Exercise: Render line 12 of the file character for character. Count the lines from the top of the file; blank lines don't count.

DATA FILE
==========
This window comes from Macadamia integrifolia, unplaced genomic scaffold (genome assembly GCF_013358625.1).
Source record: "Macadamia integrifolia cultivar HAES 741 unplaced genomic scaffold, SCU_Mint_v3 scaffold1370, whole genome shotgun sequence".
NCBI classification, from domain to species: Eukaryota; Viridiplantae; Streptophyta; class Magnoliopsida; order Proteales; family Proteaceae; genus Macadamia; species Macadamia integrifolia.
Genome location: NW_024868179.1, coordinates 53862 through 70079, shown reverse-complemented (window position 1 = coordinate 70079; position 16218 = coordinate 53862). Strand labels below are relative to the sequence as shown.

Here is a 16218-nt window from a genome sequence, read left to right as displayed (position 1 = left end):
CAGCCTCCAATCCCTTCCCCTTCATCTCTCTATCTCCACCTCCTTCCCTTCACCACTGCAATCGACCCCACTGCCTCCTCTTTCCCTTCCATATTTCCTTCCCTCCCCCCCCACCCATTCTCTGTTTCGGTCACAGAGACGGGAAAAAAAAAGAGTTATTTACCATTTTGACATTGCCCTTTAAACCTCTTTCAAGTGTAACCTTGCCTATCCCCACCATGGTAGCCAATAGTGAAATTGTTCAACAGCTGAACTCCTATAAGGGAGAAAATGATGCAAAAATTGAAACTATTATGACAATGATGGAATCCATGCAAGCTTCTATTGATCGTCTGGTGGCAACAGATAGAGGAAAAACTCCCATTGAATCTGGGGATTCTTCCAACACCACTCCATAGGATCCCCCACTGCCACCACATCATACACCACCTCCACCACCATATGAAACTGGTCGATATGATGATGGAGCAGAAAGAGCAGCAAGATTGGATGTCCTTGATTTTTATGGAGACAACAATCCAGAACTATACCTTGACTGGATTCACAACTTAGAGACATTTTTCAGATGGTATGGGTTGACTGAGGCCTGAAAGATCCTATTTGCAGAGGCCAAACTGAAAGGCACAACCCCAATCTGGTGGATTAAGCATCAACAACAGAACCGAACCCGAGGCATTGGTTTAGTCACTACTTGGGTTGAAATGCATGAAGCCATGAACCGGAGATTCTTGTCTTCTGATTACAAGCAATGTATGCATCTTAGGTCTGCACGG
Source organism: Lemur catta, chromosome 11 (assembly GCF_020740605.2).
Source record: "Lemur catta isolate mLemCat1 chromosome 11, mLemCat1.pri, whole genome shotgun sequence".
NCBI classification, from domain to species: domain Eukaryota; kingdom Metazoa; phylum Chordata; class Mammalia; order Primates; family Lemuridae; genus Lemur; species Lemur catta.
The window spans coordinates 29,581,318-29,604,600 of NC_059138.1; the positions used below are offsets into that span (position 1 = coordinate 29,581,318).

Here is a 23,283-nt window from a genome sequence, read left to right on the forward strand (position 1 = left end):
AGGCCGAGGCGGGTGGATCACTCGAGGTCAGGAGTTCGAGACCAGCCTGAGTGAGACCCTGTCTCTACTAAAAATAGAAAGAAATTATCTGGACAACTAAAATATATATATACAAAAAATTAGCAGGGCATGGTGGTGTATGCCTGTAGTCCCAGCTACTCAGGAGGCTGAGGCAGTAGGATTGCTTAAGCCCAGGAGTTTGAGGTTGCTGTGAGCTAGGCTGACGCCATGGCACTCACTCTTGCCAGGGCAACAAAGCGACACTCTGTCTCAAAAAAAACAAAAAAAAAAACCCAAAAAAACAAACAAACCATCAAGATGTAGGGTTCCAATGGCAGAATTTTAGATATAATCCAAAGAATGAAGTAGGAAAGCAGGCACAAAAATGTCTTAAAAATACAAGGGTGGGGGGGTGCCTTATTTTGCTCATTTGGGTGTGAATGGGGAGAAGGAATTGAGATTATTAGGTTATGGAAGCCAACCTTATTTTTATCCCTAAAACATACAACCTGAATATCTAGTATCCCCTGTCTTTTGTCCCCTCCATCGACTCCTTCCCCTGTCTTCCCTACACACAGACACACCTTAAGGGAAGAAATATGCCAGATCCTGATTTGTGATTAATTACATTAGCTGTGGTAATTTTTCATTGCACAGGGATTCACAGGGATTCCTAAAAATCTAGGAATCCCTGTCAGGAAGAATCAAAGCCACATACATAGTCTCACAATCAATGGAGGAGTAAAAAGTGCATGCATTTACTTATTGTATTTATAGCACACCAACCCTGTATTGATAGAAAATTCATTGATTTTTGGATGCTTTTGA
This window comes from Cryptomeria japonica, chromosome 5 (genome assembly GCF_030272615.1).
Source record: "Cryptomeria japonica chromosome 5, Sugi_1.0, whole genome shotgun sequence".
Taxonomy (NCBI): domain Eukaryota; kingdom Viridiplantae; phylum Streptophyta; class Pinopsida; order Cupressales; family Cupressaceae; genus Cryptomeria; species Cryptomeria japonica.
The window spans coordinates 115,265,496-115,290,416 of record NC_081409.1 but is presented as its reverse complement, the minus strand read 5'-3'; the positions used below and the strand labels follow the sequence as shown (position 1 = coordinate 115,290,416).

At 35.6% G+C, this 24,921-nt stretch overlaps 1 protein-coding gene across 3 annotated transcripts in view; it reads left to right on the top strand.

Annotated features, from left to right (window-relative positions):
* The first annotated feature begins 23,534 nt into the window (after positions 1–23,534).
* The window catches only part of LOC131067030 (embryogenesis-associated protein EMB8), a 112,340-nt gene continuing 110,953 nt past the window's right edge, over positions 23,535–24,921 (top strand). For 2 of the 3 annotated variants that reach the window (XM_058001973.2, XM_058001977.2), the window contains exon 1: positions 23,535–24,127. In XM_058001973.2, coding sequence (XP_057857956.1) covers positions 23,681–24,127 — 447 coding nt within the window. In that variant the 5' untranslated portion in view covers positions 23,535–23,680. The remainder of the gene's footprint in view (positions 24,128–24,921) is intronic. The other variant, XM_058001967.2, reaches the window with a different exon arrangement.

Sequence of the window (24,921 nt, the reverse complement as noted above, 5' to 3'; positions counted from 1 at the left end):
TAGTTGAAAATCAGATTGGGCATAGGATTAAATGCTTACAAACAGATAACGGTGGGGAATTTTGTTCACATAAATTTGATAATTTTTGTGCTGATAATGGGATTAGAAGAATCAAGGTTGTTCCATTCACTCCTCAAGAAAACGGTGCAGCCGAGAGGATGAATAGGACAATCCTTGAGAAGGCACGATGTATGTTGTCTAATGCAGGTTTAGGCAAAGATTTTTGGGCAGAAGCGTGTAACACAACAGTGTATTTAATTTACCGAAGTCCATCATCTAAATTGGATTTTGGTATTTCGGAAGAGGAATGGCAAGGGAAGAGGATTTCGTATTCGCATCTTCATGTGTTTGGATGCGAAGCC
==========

AGGCCGAGGCGGGTGGATCACTCGAGGTCAGGAGTTCGAGACCAGCCTGAGTGAGACCCTGTCTCTACTAAAAATAGAAAGAAATTATCTGGACAACTAAAATATATATATACAAAAAATTAGCAGGGCATGGTGGTGTATGCCTGTAGTCCCAGCTACTCAGGAGGCTGAGGCAGTAGGATTGCTTAAGCCCAGGAGTTTGAGGTTGCTGTGAGCTAGGCTGACGCCATGGCACTCACTCTTGCCAGGGCAACAAAGCGACACTCTGTCTCAAAAAAAACAAAAAAAAAAACCCAAAAAAACAAACAAACCATCAAGATGTAGGGTTCCAATGGCAGAATTTTAGATATAATCCAAAGAATGAAGTAGGAAAGCAGGCACAAAAATGTCTTAAAAATACAAGGGTGGGGGGGTGCCTTATTTTGCTCATTTGGGTGTGAATGGGGAGAAGGAATTGAGATTATTAGGTTATGGAAGCCAACCTTATTTTTATCCCTAAAACATACAACCTGAATATCTAGTATCCCCTGTCTTTTGTCCCCTCCATCGACTCCTTCCCCTGTCTTCCCTACACACAGACACACCTTAAGGGAAGAAATATGCCAGATCCTGATTTGTGATTAATTACATTAGCTGTGGTAATTTTTCATTGCACAGGGATTCACAGGGATTCCTAAAAATCTAGGAATCCCTGTCAGGAAGAATCAAAGCCACATACATAGTCTCACAATCAATGGAGGAGTAAAAAGTGCATGCATTTACTTATTGTATTTATAGCACACCAACCCTGTATTGATAGAAAATTCATTGATTTTTGGATGCTTTTGA